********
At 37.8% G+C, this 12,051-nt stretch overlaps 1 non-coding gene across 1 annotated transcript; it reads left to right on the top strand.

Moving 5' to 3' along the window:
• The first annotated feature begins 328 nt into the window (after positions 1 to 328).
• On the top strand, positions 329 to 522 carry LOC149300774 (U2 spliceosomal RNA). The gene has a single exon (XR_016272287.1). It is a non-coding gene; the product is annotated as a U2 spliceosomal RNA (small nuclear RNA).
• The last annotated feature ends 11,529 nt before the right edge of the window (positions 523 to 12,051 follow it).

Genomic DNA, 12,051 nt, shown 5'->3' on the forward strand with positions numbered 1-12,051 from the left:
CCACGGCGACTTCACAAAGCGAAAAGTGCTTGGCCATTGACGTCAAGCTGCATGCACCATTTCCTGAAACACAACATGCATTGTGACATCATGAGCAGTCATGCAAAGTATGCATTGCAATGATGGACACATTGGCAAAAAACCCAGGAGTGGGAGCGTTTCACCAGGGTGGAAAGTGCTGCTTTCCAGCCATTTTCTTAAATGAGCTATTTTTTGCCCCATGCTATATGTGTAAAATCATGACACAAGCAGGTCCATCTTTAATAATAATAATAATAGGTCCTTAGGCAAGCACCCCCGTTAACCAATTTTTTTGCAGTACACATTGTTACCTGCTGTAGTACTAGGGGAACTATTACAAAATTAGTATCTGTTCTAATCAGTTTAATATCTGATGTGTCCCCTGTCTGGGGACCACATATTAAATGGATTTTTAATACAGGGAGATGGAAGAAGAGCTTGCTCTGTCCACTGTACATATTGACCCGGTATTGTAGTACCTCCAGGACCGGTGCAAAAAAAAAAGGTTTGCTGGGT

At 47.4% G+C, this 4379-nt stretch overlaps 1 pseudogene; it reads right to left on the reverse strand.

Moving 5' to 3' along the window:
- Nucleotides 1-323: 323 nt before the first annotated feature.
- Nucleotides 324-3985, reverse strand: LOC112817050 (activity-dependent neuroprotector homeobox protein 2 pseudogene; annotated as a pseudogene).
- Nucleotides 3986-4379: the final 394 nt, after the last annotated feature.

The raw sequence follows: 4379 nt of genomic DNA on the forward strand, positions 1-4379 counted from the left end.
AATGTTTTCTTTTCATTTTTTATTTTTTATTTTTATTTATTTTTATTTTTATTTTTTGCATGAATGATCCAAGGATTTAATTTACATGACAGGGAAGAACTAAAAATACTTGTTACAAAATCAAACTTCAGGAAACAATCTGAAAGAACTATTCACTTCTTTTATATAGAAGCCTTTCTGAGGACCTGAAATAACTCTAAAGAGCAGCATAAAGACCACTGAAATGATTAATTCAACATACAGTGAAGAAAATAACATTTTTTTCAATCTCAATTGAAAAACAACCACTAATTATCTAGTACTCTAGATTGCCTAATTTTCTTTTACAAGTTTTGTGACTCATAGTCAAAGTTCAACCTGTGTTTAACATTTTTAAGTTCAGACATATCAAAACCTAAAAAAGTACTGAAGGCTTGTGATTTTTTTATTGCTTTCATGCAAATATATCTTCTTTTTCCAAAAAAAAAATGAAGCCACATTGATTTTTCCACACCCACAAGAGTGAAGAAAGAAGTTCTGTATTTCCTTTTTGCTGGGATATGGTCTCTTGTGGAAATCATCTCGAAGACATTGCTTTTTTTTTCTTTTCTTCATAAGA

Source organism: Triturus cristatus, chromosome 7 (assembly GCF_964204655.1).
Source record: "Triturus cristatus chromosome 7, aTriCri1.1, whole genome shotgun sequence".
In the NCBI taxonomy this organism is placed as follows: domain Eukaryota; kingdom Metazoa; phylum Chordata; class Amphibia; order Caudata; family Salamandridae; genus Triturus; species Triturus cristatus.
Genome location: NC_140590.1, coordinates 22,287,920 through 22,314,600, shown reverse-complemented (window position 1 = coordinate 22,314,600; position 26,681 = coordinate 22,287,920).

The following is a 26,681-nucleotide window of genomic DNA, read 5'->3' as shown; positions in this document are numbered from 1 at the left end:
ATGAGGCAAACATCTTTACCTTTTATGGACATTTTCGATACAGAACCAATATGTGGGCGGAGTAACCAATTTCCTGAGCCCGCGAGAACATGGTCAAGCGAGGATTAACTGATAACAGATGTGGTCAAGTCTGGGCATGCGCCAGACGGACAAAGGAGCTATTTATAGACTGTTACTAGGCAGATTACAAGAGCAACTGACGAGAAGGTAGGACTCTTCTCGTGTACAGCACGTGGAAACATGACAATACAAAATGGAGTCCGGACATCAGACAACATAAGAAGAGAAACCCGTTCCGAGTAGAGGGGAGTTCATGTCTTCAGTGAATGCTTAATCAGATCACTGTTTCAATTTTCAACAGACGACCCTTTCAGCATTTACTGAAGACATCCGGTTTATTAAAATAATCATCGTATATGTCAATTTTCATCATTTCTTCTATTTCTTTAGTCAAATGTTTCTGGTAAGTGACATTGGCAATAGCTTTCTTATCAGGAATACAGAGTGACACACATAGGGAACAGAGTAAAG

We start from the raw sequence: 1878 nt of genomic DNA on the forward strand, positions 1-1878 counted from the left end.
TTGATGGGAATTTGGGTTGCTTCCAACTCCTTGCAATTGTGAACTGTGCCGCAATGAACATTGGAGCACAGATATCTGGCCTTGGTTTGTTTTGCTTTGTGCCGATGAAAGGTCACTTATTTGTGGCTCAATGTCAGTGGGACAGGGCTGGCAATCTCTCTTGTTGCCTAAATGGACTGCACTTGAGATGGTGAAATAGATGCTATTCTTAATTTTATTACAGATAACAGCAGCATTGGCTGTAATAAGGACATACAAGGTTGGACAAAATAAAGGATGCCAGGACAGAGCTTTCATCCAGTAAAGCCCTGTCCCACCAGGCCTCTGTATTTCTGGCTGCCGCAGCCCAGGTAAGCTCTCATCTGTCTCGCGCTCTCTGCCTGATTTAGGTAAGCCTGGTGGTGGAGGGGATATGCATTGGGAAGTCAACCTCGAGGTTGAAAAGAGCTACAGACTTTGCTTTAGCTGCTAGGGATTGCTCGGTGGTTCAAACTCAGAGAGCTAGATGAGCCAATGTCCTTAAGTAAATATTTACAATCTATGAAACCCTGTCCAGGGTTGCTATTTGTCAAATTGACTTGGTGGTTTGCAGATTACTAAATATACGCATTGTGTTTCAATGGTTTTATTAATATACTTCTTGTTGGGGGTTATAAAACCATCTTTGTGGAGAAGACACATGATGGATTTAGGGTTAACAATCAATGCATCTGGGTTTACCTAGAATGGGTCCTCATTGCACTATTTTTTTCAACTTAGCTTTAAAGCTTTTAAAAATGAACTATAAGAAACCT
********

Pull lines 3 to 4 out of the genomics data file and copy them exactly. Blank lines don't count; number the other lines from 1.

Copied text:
• The first annotated feature begins 328 nt into the window (after positions 1 to 328).
• On the top strand, positions 329 to 522 carry LOC149300774 (U2 spliceosomal RNA). The gene has a single exon (XR_016272287.1). It is a non-coding gene; the product is annotated as a U2 spliceosomal RNA (small nuclear RNA).